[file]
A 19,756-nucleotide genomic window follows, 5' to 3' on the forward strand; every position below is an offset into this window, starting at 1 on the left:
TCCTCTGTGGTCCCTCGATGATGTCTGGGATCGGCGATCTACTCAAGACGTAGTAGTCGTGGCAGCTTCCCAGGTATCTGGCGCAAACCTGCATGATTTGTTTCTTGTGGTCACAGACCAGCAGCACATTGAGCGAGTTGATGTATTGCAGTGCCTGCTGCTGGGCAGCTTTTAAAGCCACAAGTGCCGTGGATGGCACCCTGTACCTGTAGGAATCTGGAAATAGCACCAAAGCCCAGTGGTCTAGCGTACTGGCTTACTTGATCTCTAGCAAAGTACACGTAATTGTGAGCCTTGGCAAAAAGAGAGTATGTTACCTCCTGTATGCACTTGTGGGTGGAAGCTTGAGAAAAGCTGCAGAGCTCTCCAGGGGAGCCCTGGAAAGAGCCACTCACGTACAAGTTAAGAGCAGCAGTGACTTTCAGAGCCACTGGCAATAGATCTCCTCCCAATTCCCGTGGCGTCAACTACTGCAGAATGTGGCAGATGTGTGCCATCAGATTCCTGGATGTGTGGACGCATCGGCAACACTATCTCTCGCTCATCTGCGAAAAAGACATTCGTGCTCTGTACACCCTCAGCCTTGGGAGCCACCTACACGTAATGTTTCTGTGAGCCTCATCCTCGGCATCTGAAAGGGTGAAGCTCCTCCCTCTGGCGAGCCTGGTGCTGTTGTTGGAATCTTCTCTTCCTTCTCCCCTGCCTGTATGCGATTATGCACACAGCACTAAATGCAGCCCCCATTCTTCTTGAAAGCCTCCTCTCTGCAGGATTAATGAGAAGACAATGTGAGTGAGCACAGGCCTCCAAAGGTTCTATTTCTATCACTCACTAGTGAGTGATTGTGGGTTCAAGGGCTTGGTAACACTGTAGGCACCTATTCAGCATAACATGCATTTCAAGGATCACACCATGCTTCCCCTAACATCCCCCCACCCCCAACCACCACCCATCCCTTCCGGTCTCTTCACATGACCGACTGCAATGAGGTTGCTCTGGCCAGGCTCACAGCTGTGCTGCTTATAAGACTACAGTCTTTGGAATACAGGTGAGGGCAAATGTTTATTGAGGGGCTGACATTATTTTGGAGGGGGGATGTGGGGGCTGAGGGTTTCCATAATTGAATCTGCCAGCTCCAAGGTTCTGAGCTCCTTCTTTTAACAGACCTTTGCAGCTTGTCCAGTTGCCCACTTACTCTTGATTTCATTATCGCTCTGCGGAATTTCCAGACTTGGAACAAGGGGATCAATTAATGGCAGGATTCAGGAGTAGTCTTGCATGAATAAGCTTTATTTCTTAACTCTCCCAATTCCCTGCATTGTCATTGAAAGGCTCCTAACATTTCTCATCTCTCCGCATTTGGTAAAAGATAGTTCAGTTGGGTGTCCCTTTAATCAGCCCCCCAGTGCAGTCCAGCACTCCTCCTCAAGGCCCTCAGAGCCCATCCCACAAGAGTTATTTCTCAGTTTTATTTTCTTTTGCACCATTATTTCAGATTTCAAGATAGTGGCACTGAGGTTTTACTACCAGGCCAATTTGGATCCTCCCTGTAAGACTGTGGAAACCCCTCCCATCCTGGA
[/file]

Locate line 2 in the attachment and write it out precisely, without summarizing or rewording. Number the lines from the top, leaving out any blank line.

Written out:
TCCTCTGTGGTCCCTCGATGATGTCTGGGATCGGCGATCTACTCAAGACGTAGTAGTCGTGGCAGCTTCCCAGGTATCTGGCGCAAACCTGCATGATTTGTTTCTTGTGGTCACAGACCAGCAGCACATTGAGCGAGTTGATGTATTGCAGTGCCTGCTGCTGGGCAGCTTTTAAAGCCACAAGTGCCGTGGATGGCACCCTGTACCTGTAGGAATCTGGAAATAGCACCAAAGCCCAGTGGTCTAGCGTACTGGCTTACTTGATCTCTAGCAAAGTACACGTAATTGTGAGCCTTGGCAAAAAGAGAGTATGTTACCTCCTGTATGCACTTGTGGGTGGAAGCTTGAGAAAAGCTGCAGAGCTCTCCAGGGGAGCCCTGGAAAGAGCCACTCACGTACAAGTTAAGAGCAGCAGTGACTTTCAGAGCCACTGGCAATAGATCTCCTCCCAATTCCCGTGGCGTCAACTACTGCAGAATGTGGCAGATGTGTGCCATCAGATTCCTGGATGTGTGGACGCATCGGCAACACTATCTCTCGCTCATCTGCGAAAAAGACATTCGTGCTCTGTACACCCTCAGCCTTGGGAGCCACCTACACGTAATGTTTCTGTGAGCCTCATCCTCGGCATCTGAAAGGGTGAAGCTCCTCCCTCTGGCGAGCCTGGTGCTGTTGTTGGAATCTTCTCTTCCTTCTCCCCTGCCTGTATGCGATTATGCACACAGCACTAAATGCAGCCCCCATTCTTCTTGAAAGCCTCCTCTCTGCAGGATTAATGAGAAGACAATGTGAGTGAGCACAGGCCTCCAAAGGTTCTATTTCTATCACTCACTAGTGAGTGATTGTGGGTTCAAGGGCTTGGTAACACTGTAGGCACCTATTCAGCATAACATGCATTTCAAGGATCACACCATGCTTCCCCTAACATCCCCCCACCCCCAACCACCACCCATCCCTTCCGGTCTCTTCACATGACCGACTGCAATGAGGTTGCTCTGGCCAGGCTCACAGCTGTGCTGCTTATAAGACTACAGTCTTTGGAATACAGGTGAGGGCAAATGTTTATTGAGGGGCTGACATTATTTTGGAGGGGGGATGTGGGGGCTGAGGGTTTCCATAATTGAATCTGCCAGCTCCAAGGTTCTGAGCTCCTTCTTTTAACAGACCTTTGCAGCTTGTCCAGTTGCCCACTTACTCTTGATTTCATTATCGCTCTGCGGAATTTCCAGACTTGGAACAAGGGGATCAATTAATGGCAGGATTCAGGAGTAGTCTTGCATGAATAAGCTTTATTTCTTAACTCTCCCAATTCCCTGCATTGTCATTGAAAGGCTCCTAACATTTCTCATCTCTCCGCATTTGGTAAAAGATAGTTCAGTTGGGTGTCCCTTTAATCAGCCCCCCAGTGCAGTCCAGCACTCCTCCTCAAGGCCCTCAGAGCCCATCCCACAAGAGTTATTTCTCAGTTTTATTTTCTTTTGCACCATTATTTCAGATTTCAAGATAGTGGCACTGAGGTTTTACTACCAGGCCAATTTGGATCCTCCCTGTAAGACTGTGGAAACCCCTCCCATCCTGGA